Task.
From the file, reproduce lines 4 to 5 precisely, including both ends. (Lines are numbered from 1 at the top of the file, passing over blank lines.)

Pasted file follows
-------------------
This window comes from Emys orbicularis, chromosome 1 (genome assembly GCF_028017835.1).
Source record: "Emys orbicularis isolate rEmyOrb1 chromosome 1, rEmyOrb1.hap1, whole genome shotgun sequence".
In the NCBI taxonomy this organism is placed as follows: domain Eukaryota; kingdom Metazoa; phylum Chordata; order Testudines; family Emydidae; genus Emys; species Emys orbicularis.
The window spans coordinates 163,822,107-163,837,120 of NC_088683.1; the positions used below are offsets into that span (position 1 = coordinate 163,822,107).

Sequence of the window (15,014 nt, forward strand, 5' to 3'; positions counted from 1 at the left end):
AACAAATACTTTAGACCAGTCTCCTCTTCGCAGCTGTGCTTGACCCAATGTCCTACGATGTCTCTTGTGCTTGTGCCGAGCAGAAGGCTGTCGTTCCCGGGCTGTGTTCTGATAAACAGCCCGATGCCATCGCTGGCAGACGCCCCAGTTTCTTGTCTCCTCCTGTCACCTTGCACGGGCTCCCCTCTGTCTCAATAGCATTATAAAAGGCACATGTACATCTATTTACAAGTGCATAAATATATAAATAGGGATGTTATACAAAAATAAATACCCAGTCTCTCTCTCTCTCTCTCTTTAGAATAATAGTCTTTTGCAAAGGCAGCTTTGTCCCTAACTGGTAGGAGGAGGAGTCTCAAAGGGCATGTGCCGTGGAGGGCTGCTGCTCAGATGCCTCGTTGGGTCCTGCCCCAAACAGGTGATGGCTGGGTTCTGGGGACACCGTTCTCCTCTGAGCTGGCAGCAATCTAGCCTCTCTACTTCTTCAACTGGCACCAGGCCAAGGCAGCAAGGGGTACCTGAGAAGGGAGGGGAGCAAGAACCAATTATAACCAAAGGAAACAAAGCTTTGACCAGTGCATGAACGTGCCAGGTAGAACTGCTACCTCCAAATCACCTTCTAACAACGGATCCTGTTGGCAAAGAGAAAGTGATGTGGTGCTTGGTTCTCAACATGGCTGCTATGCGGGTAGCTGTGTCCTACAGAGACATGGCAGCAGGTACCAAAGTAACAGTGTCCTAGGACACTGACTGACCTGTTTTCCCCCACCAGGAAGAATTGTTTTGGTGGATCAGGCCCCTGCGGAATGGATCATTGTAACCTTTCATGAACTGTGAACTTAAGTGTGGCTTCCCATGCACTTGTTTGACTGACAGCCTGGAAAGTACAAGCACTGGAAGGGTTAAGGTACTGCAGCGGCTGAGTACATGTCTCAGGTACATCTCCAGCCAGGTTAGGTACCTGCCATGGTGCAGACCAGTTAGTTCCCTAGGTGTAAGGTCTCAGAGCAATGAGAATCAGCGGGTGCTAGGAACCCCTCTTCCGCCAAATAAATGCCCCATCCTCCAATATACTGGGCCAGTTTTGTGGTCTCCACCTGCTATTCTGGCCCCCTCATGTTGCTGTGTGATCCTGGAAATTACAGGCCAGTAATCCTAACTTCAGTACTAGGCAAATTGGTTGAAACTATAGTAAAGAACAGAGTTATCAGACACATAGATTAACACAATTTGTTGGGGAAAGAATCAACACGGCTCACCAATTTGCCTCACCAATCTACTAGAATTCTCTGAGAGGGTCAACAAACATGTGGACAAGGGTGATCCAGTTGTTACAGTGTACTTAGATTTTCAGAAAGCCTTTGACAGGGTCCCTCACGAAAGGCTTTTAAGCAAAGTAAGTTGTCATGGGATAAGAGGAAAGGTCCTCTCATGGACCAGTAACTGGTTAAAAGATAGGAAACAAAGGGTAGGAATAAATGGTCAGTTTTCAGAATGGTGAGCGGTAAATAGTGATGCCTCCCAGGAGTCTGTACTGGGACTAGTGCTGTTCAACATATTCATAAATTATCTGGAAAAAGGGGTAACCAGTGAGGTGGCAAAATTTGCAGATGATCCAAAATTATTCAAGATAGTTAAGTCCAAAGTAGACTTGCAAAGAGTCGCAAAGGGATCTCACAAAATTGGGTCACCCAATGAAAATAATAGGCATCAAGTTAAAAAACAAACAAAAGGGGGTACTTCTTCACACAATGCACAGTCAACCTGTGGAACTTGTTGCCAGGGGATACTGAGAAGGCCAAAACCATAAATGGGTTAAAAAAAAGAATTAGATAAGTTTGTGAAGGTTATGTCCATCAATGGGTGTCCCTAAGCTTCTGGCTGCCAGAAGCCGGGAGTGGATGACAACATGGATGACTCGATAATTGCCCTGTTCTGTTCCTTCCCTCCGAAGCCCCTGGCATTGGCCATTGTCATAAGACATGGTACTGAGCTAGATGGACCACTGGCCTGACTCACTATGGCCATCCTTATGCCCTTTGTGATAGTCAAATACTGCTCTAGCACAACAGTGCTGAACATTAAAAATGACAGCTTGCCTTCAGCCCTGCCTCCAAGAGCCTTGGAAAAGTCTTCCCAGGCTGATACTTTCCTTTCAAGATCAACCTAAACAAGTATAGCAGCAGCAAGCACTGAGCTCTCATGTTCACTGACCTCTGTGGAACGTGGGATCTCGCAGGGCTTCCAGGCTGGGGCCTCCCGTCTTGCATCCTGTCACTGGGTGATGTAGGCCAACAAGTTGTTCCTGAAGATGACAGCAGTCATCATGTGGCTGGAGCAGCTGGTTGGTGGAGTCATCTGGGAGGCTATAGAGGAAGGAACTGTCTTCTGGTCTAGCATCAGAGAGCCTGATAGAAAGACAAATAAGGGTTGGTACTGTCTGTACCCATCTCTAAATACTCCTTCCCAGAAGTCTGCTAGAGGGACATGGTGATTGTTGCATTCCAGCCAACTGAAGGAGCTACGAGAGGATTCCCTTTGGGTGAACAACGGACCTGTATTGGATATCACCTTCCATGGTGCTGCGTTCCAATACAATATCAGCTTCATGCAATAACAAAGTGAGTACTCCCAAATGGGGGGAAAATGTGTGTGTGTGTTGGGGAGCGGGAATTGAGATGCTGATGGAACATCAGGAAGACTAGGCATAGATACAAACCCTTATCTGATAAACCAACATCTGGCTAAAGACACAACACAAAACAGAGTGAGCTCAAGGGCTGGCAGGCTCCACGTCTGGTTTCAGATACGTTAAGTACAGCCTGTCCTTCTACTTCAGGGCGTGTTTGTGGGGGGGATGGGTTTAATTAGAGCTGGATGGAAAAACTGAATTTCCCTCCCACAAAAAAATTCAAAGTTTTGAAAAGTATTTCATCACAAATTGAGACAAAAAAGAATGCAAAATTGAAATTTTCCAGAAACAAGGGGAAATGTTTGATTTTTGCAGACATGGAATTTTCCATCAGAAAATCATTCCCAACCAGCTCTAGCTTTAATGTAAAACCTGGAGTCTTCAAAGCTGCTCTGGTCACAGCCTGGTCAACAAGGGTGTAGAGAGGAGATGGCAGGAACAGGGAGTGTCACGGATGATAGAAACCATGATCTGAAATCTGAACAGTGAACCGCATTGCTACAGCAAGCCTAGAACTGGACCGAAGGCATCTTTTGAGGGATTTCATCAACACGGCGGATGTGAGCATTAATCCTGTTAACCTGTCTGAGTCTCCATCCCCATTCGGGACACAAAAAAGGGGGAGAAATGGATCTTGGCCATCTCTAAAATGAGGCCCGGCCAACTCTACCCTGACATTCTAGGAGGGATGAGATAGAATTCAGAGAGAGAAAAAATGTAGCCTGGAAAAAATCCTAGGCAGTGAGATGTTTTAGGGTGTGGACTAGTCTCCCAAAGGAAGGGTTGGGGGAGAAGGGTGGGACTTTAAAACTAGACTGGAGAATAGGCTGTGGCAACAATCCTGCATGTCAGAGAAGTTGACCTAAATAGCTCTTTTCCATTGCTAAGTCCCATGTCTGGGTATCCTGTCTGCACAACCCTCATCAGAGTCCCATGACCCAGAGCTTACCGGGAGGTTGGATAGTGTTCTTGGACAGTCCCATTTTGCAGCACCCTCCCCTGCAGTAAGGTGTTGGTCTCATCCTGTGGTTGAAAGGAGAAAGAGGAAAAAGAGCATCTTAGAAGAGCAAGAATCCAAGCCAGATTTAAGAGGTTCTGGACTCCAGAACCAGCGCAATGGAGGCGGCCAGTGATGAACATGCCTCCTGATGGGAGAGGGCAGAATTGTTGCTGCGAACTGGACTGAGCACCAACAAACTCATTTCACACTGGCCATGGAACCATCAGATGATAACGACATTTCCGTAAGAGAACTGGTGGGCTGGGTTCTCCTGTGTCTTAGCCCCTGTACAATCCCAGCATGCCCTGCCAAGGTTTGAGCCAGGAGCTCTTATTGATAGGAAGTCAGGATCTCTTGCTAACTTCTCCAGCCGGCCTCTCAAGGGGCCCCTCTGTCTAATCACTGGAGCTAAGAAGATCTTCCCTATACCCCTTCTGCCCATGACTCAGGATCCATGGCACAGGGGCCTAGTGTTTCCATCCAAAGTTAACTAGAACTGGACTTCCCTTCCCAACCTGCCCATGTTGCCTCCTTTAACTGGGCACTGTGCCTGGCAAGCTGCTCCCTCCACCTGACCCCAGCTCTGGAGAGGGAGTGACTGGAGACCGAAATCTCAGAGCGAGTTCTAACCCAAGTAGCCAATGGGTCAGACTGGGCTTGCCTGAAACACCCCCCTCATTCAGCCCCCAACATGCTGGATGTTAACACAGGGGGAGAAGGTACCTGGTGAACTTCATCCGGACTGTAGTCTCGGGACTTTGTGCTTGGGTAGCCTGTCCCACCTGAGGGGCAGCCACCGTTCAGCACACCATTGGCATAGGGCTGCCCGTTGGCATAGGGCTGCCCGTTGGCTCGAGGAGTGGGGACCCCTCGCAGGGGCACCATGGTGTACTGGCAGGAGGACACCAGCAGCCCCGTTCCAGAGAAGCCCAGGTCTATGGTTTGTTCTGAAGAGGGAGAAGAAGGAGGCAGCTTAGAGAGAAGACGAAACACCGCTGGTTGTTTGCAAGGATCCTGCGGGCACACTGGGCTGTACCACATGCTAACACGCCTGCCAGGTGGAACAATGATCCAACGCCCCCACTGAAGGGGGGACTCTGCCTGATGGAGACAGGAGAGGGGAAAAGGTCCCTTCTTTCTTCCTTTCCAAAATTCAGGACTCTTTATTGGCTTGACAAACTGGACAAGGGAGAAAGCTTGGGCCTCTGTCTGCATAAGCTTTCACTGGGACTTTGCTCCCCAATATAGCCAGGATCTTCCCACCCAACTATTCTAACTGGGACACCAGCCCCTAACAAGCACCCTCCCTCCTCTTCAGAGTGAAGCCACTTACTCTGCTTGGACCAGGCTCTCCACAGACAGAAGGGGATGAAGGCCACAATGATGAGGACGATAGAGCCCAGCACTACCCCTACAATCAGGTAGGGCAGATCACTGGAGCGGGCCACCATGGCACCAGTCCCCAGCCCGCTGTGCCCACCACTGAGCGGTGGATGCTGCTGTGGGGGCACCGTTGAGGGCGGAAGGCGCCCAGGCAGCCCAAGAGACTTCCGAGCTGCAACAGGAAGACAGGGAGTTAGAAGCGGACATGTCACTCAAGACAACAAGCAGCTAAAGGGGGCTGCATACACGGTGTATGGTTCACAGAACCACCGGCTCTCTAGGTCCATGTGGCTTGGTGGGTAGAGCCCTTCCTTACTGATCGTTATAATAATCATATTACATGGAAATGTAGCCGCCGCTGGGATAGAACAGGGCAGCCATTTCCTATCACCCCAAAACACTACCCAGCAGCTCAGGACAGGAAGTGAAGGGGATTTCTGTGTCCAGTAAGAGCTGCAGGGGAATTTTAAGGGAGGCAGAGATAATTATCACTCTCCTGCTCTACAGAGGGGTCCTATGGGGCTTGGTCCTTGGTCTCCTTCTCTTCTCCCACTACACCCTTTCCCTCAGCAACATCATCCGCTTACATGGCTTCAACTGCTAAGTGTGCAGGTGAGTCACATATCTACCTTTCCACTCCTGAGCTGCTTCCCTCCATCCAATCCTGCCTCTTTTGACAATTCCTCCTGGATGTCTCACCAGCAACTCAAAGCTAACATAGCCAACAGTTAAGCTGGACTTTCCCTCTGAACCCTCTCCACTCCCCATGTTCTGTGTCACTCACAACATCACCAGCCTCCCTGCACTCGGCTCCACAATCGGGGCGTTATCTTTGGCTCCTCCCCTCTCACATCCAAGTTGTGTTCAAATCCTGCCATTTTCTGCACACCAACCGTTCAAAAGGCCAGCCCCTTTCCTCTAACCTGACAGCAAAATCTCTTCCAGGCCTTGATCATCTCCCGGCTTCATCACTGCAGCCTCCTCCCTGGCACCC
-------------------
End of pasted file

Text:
The window spans coordinates 163,822,107-163,837,120 of NC_088683.1; the positions used below are offsets into that span (position 1 = coordinate 163,822,107).

Sequence of the window (15,014 nt, forward strand, 5' to 3'; positions counted from 1 at the left end):